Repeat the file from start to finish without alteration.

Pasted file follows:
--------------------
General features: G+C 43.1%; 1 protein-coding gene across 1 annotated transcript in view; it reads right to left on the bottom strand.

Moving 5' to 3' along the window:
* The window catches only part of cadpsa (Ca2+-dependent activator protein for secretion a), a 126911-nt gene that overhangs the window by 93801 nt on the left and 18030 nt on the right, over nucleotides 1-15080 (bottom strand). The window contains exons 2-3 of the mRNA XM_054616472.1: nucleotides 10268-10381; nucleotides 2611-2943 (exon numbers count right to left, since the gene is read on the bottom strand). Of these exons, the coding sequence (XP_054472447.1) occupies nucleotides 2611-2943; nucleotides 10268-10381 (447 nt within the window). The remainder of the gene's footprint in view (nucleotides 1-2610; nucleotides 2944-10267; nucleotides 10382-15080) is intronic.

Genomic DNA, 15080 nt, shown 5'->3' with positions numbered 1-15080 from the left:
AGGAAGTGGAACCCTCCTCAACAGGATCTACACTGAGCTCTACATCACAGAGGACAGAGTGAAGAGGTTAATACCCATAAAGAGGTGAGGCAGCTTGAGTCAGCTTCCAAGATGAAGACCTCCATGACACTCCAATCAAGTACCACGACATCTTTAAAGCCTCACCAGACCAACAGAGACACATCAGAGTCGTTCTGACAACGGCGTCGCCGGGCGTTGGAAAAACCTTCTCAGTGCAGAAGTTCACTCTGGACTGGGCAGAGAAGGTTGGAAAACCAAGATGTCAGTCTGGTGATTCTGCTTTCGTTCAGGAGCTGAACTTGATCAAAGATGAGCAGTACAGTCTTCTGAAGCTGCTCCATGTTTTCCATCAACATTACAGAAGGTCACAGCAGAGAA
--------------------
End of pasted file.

General features: G+C 43.1%; 1 protein-coding gene across 1 annotated transcript in view; it reads right to left on the bottom strand.

Moving 5' to 3' along the window:
* The window catches only part of cadpsa (Ca2+-dependent activator protein for secretion a), a 126911-nt gene that overhangs the window by 93801 nt on the left and 18030 nt on the right, over nucleotides 1-15080 (bottom strand). The window contains exons 2-3 of the mRNA XM_054616472.1: nucleotides 10268-10381; nucleotides 2611-2943 (exon numbers count right to left, since the gene is read on the bottom strand). Of these exons, the coding sequence (XP_054472447.1) occupies nucleotides 2611-2943; nucleotides 10268-10381 (447 nt within the window). The remainder of the gene's footprint in view (nucleotides 1-2610; nucleotides 2944-10267; nucleotides 10382-15080) is intronic.

Genomic DNA, 15080 nt, shown 5'->3' with positions numbered 1-15080 from the left:
AGGAAGTGGAACCCTCCTCAACAGGATCTACACTGAGCTCTACATCACAGAGGACAGAGTGAAGAGGTTAATACCCATAAAGAGGTGAGGCAGCTTGAGTCAGCTTCCAAGATGAAGACCTCCATGACACTCCAATCAAGTACCACGACATCTTTAAAGCCTCACCAGACCAACAGAGACACATCAGAGTCGTTCTGACAACGGCGTCGCCGGGCGTTGGAAAAACCTTCTCAGTGCAGAAGTTCACTCTGGACTGGGCAGAGAAGGTTGGAAAACCAAGATGTCAGTCTGGTGATTCTGCTTTCGTTCAGGAGCTGAACTTGATCAAAGATGAGCAGTACAGTCTTCTGAAGCTGCTCCATGTTTTCCATCAACATTACAGAAGGTCACAGCAGAGAA